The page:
|Judge Jimmie Duncan|
His was the most efficiently run and productive (in terms of disposing of cases) of all the courts in Harris County and probably the entire State of Texas. If you were subpoenaed or if you were a lawyer with a case in his court, you’d better be there at the appointed time. More than one police officer who showed up late got the experience of spending most of the day in a holding cell after being found in contempt for tardiness. The anecdotal stories of Judge Duncan’s dealings in the courtroom are voluminous.
With silver hair and a cigar either in his mouth or his hand, sitting on the bench high above his audience, glaring over a pair of reading glasses at those summoned to his court, he struck fear in the hearts of the law and the lawless alike. Oh, the prosecutors and the police loved his tough sentences and no-nonsense dealings with the criminals before his court, but they shuddered when they, themselves were called before his bench for some courtroom oversight or misdeed.
He reigned supreme in County Criminal Court #3 and is reported to have disposed of over 150,000 cases during that time. He was known for his love of guns and for carrying two pistols under his judge’s robe while sitting on the bench. In a story printed in The Houston Lawyer, it was reported that Judge Duncan would send his bailiff to the cafeteria in the Criminal Courts building to search out lawyers late to his court. He would then take pleasure in incarcerating them to ensure their presence when their client’s case was called.
One oft-told story is about the defendant standing before the Judge who sentenced him to a fine of $200 and no jail time. When the defendant said, “No problem, Judge, I’ve got that right here in my back pocket,” Judge Duncan changed the sentence to 30 days in jail, commenting, “How about 30 days, you got that in your back pocket?”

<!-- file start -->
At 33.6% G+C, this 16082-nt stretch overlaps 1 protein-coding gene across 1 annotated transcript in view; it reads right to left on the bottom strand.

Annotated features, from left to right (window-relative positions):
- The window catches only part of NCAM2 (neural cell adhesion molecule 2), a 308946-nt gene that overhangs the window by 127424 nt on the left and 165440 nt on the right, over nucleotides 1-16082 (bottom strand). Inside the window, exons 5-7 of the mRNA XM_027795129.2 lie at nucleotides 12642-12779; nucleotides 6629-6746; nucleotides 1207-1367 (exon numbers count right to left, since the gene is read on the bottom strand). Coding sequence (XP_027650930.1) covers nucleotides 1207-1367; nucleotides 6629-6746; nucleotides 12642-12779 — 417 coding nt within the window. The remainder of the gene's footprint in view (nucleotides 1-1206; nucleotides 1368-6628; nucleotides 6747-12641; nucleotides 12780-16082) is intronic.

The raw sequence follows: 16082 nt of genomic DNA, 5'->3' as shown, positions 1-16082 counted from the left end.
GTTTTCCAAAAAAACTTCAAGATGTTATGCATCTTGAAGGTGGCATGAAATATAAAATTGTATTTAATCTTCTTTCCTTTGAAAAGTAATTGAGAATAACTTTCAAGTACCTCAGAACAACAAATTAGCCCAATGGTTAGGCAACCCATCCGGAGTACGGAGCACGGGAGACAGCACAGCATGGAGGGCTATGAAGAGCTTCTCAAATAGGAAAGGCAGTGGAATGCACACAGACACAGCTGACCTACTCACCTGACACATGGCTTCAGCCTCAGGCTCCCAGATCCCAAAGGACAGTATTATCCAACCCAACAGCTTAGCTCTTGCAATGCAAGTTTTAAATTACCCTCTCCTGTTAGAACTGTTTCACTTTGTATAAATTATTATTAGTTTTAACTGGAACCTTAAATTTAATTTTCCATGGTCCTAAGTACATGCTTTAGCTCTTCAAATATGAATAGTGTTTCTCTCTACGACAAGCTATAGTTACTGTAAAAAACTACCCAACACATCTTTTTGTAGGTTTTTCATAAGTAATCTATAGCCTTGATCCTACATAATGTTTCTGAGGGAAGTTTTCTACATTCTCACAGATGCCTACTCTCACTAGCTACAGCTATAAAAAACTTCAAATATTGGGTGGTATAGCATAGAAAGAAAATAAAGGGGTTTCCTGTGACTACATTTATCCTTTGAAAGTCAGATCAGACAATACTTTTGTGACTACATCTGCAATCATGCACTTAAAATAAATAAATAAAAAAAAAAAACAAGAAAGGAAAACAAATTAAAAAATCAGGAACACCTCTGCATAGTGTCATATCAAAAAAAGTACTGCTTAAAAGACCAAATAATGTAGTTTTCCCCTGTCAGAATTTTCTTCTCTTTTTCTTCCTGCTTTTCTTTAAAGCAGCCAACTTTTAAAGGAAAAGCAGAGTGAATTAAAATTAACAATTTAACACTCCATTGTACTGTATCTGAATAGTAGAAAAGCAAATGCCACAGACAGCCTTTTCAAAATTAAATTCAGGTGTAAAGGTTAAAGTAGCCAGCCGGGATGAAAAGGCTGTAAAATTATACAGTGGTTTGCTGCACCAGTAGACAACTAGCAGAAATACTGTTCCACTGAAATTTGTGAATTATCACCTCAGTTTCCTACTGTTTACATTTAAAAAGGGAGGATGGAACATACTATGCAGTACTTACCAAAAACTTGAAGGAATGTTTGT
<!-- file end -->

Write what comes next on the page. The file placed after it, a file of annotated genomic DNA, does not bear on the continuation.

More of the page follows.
The good Judge’s love of weapons got him into trouble with the State Commission on Judicial Conduct. In 1970 the Commission censured him for having removed 212 handguns from court storage and taking them to his home. Also pointed out by the Commission was the fact that he sometimes raised the bond for defendants without cause and might also require them to stand trial on their first appearance after arrest. Judge Duncan was not deterred.
He commented, “I will continue to abide by the rules of criminal procedure..... I’ve followed those rules for the past 21 years. That’s all I’m going to say.” There was little change in his courtroom after the censure.
Judge Duncan was often given the lowest ratings by defense attorneys who conducted an annual poll ranking judges. But the voters loved his no-nonsense approach and returned him to the bench time after time, and those same attorneys still attended functions honoring him. One famed Houston criminal lawyer, Percy Foreman, (photo at left) said he was a man who couldn’t be intimidated.
Duncan himself commented on the poll, “I think the public is pretty well satisfied with the way my court is being run. I’ve only been reversed about a half-dozen times in over 100,000 cases. We’ve had a current docket almost constantly since I’ve been here.” (Referring to no backlog of cases) “The way I understand it, that’s what you taxpayers pay me to do.”
Judge Duncan grew up in Houston. He joined the Navy and was on the U.S.S. Minneapolis when Pearl Harbor was attacked. He came home and worked as a longshoreman to pay his way through law school. After election to the bench, he called himself a "boot-wearing, butt-kicking" judge.
He was sometimes accused, especially in the Mexican American community, of being racist. Having sat in his courtroom and observed justice being meted out to defendants, police officers and lawyers alike, of all races, I’ve never found merit in those charges. He was always willing to jail any of them for contempt. The lucky ones might just be verbally ripped to shreds publicly in a packed courtroom. Judge Duncan's brand of justice seemed to favor none over the other regardless of race, religion, status in the community or any other factor. The rules in his courtroom were color-blind.